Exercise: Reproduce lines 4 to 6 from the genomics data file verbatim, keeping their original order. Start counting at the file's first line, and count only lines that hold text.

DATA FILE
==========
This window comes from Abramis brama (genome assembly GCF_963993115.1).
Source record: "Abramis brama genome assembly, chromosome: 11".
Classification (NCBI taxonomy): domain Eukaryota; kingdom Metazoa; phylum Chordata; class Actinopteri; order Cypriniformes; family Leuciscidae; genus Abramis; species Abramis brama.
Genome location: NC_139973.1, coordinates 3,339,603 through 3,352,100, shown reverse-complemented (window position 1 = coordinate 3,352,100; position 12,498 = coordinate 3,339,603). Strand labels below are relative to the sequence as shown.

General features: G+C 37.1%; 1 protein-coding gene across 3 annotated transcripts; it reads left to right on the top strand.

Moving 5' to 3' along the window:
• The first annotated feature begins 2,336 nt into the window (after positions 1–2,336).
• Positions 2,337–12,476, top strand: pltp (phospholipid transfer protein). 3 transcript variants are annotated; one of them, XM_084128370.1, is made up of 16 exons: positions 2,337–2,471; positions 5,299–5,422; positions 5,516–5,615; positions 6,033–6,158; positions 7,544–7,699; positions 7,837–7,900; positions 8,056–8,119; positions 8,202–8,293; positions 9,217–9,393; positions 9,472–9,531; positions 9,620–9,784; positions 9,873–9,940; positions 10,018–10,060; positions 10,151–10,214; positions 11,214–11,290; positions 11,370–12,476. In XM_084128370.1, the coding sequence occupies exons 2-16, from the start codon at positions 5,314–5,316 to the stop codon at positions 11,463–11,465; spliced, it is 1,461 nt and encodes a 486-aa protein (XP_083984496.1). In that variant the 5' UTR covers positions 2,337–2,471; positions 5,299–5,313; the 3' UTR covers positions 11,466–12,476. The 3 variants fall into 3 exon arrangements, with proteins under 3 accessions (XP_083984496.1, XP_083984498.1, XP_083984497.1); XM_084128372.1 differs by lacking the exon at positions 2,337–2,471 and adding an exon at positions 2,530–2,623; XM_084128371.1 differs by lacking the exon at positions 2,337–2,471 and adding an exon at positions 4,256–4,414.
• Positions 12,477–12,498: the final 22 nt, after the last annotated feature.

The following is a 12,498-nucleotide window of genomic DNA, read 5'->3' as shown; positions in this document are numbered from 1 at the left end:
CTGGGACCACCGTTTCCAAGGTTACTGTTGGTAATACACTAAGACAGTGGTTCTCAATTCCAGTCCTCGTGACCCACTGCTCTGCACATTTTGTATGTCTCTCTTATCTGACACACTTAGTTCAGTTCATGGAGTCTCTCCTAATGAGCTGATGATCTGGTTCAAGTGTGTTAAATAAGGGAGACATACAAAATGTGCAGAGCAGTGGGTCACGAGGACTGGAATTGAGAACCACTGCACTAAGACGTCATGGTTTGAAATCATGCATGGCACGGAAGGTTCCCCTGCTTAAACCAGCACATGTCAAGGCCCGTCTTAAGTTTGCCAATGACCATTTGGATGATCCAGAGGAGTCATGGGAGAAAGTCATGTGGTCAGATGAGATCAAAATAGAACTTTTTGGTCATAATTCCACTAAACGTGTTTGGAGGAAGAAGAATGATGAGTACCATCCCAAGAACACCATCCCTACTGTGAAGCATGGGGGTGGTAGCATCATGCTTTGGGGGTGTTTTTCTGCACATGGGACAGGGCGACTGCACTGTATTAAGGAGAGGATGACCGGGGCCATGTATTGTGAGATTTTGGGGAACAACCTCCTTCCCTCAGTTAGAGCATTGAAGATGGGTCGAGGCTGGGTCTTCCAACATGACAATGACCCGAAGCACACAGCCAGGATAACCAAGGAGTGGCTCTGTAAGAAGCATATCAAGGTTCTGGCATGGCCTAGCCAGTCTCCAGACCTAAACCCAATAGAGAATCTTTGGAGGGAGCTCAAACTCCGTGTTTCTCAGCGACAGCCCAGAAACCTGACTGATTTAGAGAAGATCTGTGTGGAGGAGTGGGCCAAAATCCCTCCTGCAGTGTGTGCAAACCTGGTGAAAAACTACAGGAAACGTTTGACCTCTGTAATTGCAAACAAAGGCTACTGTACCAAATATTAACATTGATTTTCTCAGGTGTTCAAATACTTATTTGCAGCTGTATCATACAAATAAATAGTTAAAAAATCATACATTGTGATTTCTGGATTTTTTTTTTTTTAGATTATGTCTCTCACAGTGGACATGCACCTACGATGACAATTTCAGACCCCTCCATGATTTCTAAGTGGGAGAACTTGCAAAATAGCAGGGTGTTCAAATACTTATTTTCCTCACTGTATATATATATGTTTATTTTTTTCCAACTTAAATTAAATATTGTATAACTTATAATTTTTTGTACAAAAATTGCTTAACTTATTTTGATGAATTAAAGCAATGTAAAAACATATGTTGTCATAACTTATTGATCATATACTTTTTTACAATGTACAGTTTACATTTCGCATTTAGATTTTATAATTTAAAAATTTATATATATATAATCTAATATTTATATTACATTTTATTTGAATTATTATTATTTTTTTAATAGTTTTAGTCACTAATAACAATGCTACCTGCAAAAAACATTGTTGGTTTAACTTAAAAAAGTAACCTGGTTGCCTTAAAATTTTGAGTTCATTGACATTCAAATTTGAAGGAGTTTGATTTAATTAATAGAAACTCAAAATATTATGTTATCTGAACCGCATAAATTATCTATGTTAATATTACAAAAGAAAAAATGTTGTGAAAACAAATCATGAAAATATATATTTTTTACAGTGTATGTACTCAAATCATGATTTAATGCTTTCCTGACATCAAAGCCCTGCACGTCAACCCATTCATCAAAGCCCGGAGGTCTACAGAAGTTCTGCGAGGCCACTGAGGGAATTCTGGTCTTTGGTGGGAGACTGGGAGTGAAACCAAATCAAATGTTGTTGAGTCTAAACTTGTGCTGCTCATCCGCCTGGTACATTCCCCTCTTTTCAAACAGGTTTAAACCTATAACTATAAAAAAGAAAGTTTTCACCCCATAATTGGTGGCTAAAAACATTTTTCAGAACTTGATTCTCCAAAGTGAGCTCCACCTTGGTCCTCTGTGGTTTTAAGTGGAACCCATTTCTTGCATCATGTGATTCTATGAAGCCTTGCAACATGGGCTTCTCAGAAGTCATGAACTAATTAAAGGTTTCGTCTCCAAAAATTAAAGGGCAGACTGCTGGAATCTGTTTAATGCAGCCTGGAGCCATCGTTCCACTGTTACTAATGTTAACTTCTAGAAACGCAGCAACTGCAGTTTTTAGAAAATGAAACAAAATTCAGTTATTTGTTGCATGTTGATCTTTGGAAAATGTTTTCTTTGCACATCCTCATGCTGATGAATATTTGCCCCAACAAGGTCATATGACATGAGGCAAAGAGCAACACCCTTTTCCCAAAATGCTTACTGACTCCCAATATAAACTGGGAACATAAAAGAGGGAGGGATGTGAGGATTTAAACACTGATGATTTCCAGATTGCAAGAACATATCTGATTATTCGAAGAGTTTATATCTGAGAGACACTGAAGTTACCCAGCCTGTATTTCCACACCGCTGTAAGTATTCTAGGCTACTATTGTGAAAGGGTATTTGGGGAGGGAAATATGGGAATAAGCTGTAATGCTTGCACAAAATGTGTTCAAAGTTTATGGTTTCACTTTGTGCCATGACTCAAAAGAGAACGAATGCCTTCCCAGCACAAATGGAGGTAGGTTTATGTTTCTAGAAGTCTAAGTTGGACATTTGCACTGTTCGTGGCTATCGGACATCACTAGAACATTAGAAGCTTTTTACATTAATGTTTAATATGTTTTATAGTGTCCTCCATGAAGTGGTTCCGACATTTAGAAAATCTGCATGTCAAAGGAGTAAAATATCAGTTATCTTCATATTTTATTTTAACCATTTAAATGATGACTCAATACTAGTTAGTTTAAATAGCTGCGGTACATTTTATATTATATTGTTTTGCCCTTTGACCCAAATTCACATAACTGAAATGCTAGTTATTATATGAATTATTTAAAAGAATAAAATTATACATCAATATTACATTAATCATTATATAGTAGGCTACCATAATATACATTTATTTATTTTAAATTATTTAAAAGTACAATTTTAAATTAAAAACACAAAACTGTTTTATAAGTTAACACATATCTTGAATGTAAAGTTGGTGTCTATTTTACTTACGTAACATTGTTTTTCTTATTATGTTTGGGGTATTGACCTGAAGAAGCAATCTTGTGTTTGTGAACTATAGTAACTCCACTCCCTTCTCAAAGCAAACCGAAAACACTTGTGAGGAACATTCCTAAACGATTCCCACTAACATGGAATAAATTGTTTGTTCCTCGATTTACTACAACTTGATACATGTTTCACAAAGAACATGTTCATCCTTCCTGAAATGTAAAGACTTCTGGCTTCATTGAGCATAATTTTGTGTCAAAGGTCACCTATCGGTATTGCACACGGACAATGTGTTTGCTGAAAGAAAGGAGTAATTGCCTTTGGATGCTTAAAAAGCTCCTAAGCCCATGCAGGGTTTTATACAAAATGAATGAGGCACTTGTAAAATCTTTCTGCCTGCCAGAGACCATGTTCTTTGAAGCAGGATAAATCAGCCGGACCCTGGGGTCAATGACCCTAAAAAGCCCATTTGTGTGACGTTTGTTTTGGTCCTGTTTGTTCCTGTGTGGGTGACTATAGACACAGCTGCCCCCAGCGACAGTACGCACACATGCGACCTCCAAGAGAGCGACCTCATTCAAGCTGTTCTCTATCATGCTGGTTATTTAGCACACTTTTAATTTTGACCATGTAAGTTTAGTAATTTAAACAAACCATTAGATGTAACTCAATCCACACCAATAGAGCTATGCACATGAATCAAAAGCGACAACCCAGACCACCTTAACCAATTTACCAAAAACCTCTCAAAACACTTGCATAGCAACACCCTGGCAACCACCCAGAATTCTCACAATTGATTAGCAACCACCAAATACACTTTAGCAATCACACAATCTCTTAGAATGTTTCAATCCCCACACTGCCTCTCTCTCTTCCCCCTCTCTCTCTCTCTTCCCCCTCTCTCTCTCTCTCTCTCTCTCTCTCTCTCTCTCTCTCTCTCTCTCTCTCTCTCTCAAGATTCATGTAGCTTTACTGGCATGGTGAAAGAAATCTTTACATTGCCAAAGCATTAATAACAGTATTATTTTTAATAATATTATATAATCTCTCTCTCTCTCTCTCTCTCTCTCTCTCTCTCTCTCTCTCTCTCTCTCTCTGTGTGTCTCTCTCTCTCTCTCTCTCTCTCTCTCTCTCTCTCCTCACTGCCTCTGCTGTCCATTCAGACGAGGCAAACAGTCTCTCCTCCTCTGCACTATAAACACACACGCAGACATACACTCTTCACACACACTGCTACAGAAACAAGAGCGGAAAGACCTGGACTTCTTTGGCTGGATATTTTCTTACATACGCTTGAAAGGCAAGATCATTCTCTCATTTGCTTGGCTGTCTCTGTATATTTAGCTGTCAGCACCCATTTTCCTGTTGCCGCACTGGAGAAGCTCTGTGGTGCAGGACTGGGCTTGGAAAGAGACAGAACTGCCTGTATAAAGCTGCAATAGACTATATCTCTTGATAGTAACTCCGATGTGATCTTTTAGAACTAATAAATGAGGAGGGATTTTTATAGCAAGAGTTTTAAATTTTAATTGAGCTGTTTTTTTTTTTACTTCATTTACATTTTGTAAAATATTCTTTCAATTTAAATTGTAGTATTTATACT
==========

Genome location: NC_139973.1, coordinates 3,339,603 through 3,352,100, shown reverse-complemented (window position 1 = coordinate 3,352,100; position 12,498 = coordinate 3,339,603). Strand labels below are relative to the sequence as shown.

General features: G+C 37.1%; 1 protein-coding gene across 3 annotated transcripts; it reads left to right on the top strand.

Moving 5' to 3' along the window: